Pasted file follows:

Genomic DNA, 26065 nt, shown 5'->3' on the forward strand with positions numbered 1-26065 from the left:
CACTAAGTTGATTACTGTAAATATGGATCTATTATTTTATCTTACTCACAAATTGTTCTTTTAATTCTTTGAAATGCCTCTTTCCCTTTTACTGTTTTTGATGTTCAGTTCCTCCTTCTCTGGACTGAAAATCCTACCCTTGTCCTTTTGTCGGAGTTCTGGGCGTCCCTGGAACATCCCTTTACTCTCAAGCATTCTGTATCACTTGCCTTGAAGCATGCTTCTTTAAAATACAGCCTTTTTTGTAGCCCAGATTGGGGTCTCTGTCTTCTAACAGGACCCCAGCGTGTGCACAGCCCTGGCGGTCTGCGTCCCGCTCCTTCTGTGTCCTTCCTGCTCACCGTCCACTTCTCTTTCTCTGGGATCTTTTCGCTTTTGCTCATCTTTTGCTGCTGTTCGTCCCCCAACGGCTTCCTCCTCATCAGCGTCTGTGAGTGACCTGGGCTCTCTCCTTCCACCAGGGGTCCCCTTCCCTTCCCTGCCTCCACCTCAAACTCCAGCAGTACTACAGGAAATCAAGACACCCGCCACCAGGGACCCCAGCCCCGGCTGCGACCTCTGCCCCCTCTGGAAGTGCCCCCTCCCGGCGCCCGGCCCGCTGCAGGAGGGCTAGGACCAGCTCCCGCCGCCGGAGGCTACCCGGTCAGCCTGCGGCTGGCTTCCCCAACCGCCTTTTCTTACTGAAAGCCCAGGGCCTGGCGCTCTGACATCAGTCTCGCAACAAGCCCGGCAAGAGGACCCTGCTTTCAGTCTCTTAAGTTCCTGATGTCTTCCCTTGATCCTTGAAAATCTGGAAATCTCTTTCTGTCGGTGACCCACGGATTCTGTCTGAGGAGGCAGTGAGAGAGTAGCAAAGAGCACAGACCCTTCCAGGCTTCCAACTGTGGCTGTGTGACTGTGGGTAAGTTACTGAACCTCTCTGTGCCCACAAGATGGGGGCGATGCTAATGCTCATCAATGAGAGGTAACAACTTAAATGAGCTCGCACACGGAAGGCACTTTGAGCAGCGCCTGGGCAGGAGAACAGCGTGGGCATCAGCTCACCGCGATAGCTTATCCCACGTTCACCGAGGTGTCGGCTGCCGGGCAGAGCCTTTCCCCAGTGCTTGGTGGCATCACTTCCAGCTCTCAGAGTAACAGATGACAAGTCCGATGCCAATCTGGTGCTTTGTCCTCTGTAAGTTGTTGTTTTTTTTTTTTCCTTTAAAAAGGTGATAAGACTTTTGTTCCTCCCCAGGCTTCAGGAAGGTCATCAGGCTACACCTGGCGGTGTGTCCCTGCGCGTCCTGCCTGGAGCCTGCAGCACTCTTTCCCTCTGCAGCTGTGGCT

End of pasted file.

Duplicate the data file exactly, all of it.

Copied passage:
Genomic DNA, 26065 nt, shown 5'->3' on the forward strand with positions numbered 1-26065 from the left:
CACTAAGTTGATTACTGTAAATATGGATCTATTATTTTATCTTACTCACAAATTGTTCTTTTAATTCTTTGAAATGCCTCTTTCCCTTTTACTGTTTTTGATGTTCAGTTCCTCCTTCTCTGGACTGAAAATCCTACCCTTGTCCTTTTGTCGGAGTTCTGGGCGTCCCTGGAACATCCCTTTACTCTCAAGCATTCTGTATCACTTGCCTTGAAGCATGCTTCTTTAAAATACAGCCTTTTTTGTAGCCCAGATTGGGGTCTCTGTCTTCTAACAGGACCCCAGCGTGTGCACAGCCCTGGCGGTCTGCGTCCCGCTCCTTCTGTGTCCTTCCTGCTCACCGTCCACTTCTCTTTCTCTGGGATCTTTTCGCTTTTGCTCATCTTTTGCTGCTGTTCGTCCCCCAACGGCTTCCTCCTCATCAGCGTCTGTGAGTGACCTGGGCTCTCTCCTTCCACCAGGGGTCCCCTTCCCTTCCCTGCCTCCACCTCAAACTCCAGCAGTACTACAGGAAATCAAGACACCCGCCACCAGGGACCCCAGCCCCGGCTGCGACCTCTGCCCCCTCTGGAAGTGCCCCCTCCCGGCGCCCGGCCCGCTGCAGGAGGGCTAGGACCAGCTCCCGCCGCCGGAGGCTACCCGGTCAGCCTGCGGCTGGCTTCCCCAACCGCCTTTTCTTACTGAAAGCCCAGGGCCTGGCGCTCTGACATCAGTCTCGCAACAAGCCCGGCAAGAGGACCCTGCTTTCAGTCTCTTAAGTTCCTGATGTCTTCCCTTGATCCTTGAAAATCTGGAAATCTCTTTCTGTCGGTGACCCACGGATTCTGTCTGAGGAGGCAGTGAGAGAGTAGCAAAGAGCACAGACCCTTCCAGGCTTCCAACTGTGGCTGTGTGACTGTGGGTAAGTTACTGAACCTCTCTGTGCCCACAAGATGGGGGCGATGCTAATGCTCATCAATGAGAGGTAACAACTTAAATGAGCTCGCACACGGAAGGCACTTTGAGCAGCGCCTGGGCAGGAGAACAGCGTGGGCATCAGCTCACCGCGATAGCTTATCCCACGTTCACCGAGGTGTCGGCTGCCGGGCAGAGCCTTTCCCCAGTGCTTGGTGGCATCACTTCCAGCTCTCAGAGTAACAGATGACAAGTCCGATGCCAATCTGGTGCTTTGTCCTCTGTAAGTTGTTGTTTTTTTTTTTTCCTTTAAAAAGGTGATAAGACTTTTGTTCCTCCCCAGGCTTCAGGAAGGTCATCAGGCTACACCTGGCGGTGTGTCCCTGCGCGTCCTGCCTGGAGCCTGCAGCACTCTTTCCCTCTGCAGCTGTGGCT